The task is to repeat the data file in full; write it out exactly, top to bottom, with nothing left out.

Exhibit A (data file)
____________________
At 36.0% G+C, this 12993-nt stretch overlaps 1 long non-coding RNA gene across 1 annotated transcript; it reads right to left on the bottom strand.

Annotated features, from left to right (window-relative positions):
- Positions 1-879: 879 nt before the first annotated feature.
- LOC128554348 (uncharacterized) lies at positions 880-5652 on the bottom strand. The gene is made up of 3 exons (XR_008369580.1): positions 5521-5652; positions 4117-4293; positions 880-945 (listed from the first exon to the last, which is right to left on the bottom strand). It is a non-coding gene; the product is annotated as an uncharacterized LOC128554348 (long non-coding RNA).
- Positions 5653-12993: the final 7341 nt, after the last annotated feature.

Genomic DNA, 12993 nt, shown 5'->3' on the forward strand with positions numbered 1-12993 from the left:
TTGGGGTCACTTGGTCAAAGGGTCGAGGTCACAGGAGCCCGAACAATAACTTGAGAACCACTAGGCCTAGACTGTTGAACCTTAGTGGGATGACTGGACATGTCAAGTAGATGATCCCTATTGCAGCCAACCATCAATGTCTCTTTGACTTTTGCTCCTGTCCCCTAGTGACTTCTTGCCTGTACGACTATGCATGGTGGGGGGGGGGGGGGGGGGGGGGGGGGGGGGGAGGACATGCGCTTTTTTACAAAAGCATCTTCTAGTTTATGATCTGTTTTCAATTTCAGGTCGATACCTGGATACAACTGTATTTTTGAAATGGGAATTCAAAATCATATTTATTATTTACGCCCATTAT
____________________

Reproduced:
At 36.0% G+C, this 12993-nt stretch overlaps 1 long non-coding RNA gene across 1 annotated transcript; it reads right to left on the bottom strand.

Annotated features, from left to right (window-relative positions):
- Positions 1-879: 879 nt before the first annotated feature.
- LOC128554348 (uncharacterized) lies at positions 880-5652 on the bottom strand. The gene is made up of 3 exons (XR_008369580.1): positions 5521-5652; positions 4117-4293; positions 880-945 (listed from the first exon to the last, which is right to left on the bottom strand). It is a non-coding gene; the product is annotated as an uncharacterized LOC128554348 (long non-coding RNA).
- Positions 5653-12993: the final 7341 nt, after the last annotated feature.

Genomic DNA, 12993 nt, shown 5'->3' on the forward strand with positions numbered 1-12993 from the left:
TTGGGGTCACTTGGTCAAAGGGTCGAGGTCACAGGAGCCCGAACAATAACTTGAGAACCACTAGGCCTAGACTGTTGAACCTTAGTGGGATGACTGGACATGTCAAGTAGATGATCCCTATTGCAGCCAACCATCAATGTCTCTTTGACTTTTGCTCCTGTCCCCTAGTGACTTCTTGCCTGTACGACTATGCATGGTGGGGGGGGGGGGGGGGGGGGGGGGGGGGGGGAGGACATGCGCTTTTTTACAAAAGCATCTTCTAGTTTATGATCTGTTTTCAATTTCAGGTCGATACCTGGATACAACTGTATTTTTGAAATGGGAATTCAAAATCATATTTATTATTTACGCCCATTAT